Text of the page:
Tuesday, March 8, 2011

Point-specific timetables, an example

So simple, yet so complicated: Catching a bus [written 2008]

A half minute ago, laptop in hand, I boarded my bus to the local public library. It was an unamazingly commonplace activity, free of any problem or annoyance.

But it wasn't that simple, for I used a bit of self-developed technology I wish everyone had. The simple part was that I just checked the bus time on the hand-built schedule I affixed by magnet to the side of my refrigerator, and made sure I walked out the door by that time.

Point-specific timetable posted on refrigerator door

Yes, that seems simple, but consider what most transit riders face. All they have to work with is a printed bus schedule, which merely tells you when the bus passes certain points. My "value added" is to calculate the time the bus passes my stop, build in the walking time between my house and that bus stop, then back up four minutes as a buffer.

I call my creation a Point-Specific Timetable, or PST for short.

All in all, for my particular bus stop, for that bus route, going that direction, I need to subtract nine minutes from the time on the printed timetable for their timepoint nearest my house. That timepoint is only 500 feet farther away, but since it's downstream of my stop, my bus passes my stop earlier than that one, so I back up one minute. Then, as I said, subtract my four-minute walking time, and subtract another four minutes to be sure I get to the bus stop before the bus does. That's for the outbound trip that gets me to the library.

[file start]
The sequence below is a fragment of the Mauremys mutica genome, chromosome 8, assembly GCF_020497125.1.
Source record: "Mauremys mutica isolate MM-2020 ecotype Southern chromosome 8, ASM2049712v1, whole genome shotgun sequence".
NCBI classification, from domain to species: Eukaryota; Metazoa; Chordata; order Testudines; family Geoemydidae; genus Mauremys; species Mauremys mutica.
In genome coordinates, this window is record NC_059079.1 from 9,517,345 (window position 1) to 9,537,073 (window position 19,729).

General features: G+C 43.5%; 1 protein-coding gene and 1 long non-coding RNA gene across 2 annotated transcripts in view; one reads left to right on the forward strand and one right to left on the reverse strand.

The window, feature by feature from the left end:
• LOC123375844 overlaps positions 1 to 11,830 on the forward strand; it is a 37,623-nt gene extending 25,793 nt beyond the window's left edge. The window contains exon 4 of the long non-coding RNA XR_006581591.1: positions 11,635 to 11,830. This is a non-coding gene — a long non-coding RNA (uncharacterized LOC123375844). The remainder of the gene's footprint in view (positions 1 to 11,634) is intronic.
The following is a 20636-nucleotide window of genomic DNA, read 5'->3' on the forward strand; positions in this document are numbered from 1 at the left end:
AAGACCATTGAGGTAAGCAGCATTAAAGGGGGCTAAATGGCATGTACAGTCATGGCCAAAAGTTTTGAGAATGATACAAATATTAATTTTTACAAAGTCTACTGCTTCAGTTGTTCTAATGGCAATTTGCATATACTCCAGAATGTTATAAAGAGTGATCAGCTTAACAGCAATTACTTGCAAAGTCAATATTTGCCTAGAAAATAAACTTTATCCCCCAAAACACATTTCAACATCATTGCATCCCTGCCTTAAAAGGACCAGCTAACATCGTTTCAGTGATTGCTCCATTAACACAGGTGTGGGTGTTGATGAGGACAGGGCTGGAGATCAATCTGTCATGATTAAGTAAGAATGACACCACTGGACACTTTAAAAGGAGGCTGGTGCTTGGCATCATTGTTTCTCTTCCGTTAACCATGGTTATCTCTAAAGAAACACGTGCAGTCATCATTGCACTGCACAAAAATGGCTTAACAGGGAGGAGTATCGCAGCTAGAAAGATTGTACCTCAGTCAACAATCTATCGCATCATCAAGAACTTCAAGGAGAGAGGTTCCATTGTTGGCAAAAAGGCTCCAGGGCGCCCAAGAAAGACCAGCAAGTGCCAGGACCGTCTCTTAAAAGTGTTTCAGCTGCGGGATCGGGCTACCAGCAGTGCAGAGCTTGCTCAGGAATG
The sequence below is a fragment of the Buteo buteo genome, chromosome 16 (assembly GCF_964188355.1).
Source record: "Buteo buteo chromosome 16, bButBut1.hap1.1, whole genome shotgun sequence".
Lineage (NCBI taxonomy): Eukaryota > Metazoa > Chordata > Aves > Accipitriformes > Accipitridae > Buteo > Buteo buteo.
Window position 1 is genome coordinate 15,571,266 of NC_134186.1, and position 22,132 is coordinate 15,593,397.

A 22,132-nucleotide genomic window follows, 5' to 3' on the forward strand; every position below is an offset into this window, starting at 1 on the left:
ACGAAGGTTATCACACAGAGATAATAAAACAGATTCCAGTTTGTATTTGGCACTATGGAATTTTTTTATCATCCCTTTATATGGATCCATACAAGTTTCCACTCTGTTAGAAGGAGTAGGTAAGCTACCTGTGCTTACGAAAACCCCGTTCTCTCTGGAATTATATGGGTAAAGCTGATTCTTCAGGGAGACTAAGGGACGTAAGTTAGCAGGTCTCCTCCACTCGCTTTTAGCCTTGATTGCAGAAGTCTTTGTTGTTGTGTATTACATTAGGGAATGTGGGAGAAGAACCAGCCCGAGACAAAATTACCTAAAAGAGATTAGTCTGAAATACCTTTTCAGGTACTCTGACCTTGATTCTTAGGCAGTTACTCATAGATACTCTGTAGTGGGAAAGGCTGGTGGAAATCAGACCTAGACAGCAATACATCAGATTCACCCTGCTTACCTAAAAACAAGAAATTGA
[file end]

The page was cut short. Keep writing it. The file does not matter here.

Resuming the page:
For inbound trips, I also subtract nine minutes, but the numbers leading to that amount are different. First, I need to cross the four-lane road the bus travels. This might mean waiting for the pedestrian signal, or at least for traffic to clear, so I build in a fifth walking minute. Second, since I am now downstream of that timepoint, I don't need to factor in that "upstream" minute. However, it is not enough to warrant building in a minute of travel time for the bus. Thus four minutes walking, one minute crossing, and four minutes buffer, again for a total of nine.

In this particular case, at around 9:40 I glanced at the PST on the fridge, which indicated a must-leave-by time of 10:05 for the next library trip. OK, I thought to myself, that gives me 25 minutes to pack up the overdue library books, zip up the laptop, grab my wallet (with bus pass and library card) and cell phone (which doubles as a watch), and maybe even throw a load in the washing machine, before throwing on my coat and heading out the door.

I did all that, and when I got to the stop sign at the end of my little street, about one minute into the trek, I was pleased to see that it was 10:06. I arrived at the stop at 10:08, so I must have walked a little faster than usual. Still, I was there in plenty of time. The bus came along at 10:13, just a minute early by my figuring, but since I'd built in four minutes lead time, it didn't matter.

I waited just about five minutes, a comfortably short wait. Any less, I would have worried about missing it. Much more, I would have grown impatient.

The point of it all was that I was able to use my little PST tool to plan when to leave the house in order to catch the bus, and also to give myself enough time to prepare properly for the trip. Since the tool has the must-leave-by times figured out in advance, I don't have to figure it out. Bing bing, glance at the chart and the clock, all of two seconds, and I have all the information I need to make a snap decision.

Perhaps some really experienced transit riders have built all this into an internal clock, but most people are not experienced transit riders. Even for me, it really does help to have a tool that makes transit so much easier to use.

My plan is to equip every home in America with their own PST so that everyone can use transit as easily as I do. This would help lessen our dependence on foreign oil, and also allow taxpayer subsidized transit systems to pay their own way.

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